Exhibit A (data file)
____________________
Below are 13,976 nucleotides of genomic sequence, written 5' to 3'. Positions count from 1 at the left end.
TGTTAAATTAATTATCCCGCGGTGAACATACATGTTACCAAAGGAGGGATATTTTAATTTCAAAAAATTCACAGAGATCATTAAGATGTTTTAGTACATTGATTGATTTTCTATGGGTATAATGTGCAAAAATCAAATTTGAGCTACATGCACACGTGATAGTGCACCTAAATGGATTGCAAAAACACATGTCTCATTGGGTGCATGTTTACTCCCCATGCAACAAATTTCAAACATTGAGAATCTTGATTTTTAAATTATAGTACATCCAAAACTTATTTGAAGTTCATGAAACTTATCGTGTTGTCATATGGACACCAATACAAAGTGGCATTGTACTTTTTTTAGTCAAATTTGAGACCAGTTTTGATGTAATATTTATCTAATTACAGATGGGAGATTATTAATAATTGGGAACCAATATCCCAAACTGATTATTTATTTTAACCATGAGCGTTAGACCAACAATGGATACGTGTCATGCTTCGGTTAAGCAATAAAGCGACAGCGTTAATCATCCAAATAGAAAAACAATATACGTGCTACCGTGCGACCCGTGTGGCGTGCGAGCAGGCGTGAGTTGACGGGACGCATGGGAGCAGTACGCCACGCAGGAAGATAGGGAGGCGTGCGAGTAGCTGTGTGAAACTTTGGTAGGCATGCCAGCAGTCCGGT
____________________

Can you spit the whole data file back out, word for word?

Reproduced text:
Below are 13,976 nucleotides of genomic sequence, written 5' to 3'. Positions count from 1 at the left end.
TGTTAAATTAATTATCCCGCGGTGAACATACATGTTACCAAAGGAGGGATATTTTAATTTCAAAAAATTCACAGAGATCATTAAGATGTTTTAGTACATTGATTGATTTTCTATGGGTATAATGTGCAAAAATCAAATTTGAGCTACATGCACACGTGATAGTGCACCTAAATGGATTGCAAAAACACATGTCTCATTGGGTGCATGTTTACTCCCCATGCAACAAATTTCAAACATTGAGAATCTTGATTTTTAAATTATAGTACATCCAAAACTTATTTGAAGTTCATGAAACTTATCGTGTTGTCATATGGACACCAATACAAAGTGGCATTGTACTTTTTTTAGTCAAATTTGAGACCAGTTTTGATGTAATATTTATCTAATTACAGATGGGAGATTATTAATAATTGGGAACCAATATCCCAAACTGATTATTTATTTTAACCATGAGCGTTAGACCAACAATGGATACGTGTCATGCTTCGGTTAAGCAATAAAGCGACAGCGTTAATCATCCAAATAGAAAAACAATATACGTGCTACCGTGCGACCCGTGTGGCGTGCGAGCAGGCGTGAGTTGACGGGACGCATGGGAGCAGTACGCCACGCAGGAAGATAGGGAGGCGTGCGAGTAGCTGTGTGAAACTTTGGTAGGCATGCCAGCAGTCCGGT